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I am trying to understand the proof of Corollary 18.34 in Jech's Set Theory:

If $0^\sharp$ does not exist, then if $\kappa$ is a singular cardinal and if there exists a nonconstructible subset of $\kappa$, then some $\alpha < \kappa$ has a nonconstructible subset.

In the course of the proof, he assumes that every $\alpha < \kappa$ has only constructible subsets. He then wants to show that it suffices to show that all subsets of $\kappa$ of cardinality $cf(\kappa)$ are constructible. In order show this, suppose $A \subseteq \kappa$ and $(a_\nu : \nu < cf(\kappa))$ is a cofinal sequence. By the assumption $A \cap a_\nu$ is constructible. Jech then claims that $\mathcal{A} = \{A \cap a_\nu : \nu < cf(\kappa)\}$ is a constructible set.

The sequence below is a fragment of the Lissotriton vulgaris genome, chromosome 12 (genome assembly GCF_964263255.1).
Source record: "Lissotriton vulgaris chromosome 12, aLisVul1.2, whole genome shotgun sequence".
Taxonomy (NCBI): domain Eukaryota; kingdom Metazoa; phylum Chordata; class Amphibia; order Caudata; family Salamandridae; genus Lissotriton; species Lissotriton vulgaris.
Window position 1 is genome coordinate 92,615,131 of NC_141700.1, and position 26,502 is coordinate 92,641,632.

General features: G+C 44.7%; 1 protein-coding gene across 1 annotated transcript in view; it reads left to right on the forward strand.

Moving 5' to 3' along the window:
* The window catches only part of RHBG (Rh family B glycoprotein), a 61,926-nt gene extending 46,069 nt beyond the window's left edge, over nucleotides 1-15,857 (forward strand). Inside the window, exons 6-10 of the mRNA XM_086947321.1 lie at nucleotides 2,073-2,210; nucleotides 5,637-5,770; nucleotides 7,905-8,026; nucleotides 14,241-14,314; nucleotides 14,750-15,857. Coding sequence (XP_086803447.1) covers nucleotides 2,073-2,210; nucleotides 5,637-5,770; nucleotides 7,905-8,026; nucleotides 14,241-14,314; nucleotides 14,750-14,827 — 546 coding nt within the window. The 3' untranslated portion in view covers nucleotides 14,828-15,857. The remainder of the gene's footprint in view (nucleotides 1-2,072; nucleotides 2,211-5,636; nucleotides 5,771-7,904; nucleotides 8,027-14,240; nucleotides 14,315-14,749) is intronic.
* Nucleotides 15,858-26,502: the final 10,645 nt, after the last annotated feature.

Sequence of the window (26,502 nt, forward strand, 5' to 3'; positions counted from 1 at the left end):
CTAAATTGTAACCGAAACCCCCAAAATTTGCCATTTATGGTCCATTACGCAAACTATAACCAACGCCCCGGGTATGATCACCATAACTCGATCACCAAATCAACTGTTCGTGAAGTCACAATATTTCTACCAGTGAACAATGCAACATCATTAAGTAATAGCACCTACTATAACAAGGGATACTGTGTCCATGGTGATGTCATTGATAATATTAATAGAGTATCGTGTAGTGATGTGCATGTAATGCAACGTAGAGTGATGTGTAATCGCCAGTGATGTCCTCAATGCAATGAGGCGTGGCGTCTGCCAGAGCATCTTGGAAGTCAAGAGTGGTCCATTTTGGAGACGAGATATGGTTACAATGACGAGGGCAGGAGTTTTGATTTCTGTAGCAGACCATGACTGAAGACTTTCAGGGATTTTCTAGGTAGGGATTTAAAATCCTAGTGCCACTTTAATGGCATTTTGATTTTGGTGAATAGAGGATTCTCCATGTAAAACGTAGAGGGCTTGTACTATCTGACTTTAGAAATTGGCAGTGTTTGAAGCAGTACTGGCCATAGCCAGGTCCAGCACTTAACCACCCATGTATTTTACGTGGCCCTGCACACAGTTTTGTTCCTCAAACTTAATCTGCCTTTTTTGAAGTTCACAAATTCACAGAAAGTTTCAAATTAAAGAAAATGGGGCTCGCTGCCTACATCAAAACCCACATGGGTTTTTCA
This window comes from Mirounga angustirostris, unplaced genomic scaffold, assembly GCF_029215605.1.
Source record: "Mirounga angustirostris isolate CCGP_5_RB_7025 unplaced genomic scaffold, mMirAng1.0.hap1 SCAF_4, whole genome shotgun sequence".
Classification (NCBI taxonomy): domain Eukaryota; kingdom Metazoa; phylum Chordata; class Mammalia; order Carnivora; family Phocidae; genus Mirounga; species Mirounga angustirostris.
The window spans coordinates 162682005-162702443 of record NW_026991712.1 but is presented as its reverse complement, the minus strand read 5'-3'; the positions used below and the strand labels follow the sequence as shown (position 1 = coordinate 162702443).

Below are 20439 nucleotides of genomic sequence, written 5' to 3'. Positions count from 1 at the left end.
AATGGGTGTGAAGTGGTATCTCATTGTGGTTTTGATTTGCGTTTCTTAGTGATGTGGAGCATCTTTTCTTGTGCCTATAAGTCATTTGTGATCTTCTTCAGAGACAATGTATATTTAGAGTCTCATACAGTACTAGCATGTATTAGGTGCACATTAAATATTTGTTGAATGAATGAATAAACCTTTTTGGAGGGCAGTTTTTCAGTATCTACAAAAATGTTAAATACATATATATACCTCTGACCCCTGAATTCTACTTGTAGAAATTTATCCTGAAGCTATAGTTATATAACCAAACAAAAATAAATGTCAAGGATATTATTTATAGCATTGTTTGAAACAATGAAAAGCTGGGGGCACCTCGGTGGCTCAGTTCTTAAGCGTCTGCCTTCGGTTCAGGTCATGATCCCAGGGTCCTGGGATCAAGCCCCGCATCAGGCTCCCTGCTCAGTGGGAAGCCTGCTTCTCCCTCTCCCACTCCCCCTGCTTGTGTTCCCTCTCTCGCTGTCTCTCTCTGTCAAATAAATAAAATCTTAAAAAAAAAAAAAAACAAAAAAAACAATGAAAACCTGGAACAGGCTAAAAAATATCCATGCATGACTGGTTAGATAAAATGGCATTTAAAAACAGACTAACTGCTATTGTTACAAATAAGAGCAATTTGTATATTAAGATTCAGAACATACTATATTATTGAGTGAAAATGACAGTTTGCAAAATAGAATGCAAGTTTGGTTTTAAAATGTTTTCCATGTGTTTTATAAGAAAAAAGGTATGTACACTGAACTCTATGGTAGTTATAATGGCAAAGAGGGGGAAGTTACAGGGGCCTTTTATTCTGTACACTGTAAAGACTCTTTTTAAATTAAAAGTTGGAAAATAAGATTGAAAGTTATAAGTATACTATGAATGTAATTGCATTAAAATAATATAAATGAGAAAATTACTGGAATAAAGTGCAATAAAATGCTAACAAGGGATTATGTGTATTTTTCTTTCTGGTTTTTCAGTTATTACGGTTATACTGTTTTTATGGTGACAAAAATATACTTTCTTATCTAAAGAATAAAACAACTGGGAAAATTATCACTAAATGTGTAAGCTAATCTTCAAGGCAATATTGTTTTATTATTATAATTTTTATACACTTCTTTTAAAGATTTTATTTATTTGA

Why is this set constructible? His reasoning is : "$\mathcal{A}$ is a subset of $L_\kappa$ of size $\leq cf(\kappa)$ and hence constructible". I do not see why the constructibility of $\mathcal{A}$ follows from this.

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He goes to explain that in the next paragraph.

First note that we can encode this set as a set of ordinals of size $\leq\operatorname{cf}(\kappa)$, such that the encoding and decoding functions are in $L$. Therefore by the covering lemma (which holds in the absence of $0^\#$) there is a set of ordinals covering this set, whose cardinality is still $<\kappa$ (it is $\operatorname{cf}(\kappa)+\aleph_1$), $Y$.

In $L$ we can find a bijection between $Y$ and some $\alpha<\kappa$ (e.g. the Mostowski collapse), and by the assumption all the subsets of $\alpha$ which are in $V$ are in fact in $L$. In particular the subset encoding the original set of ordinals; therefore its decoding - the sequence of initial segments of $A$ - is also in $L$, as wanted.

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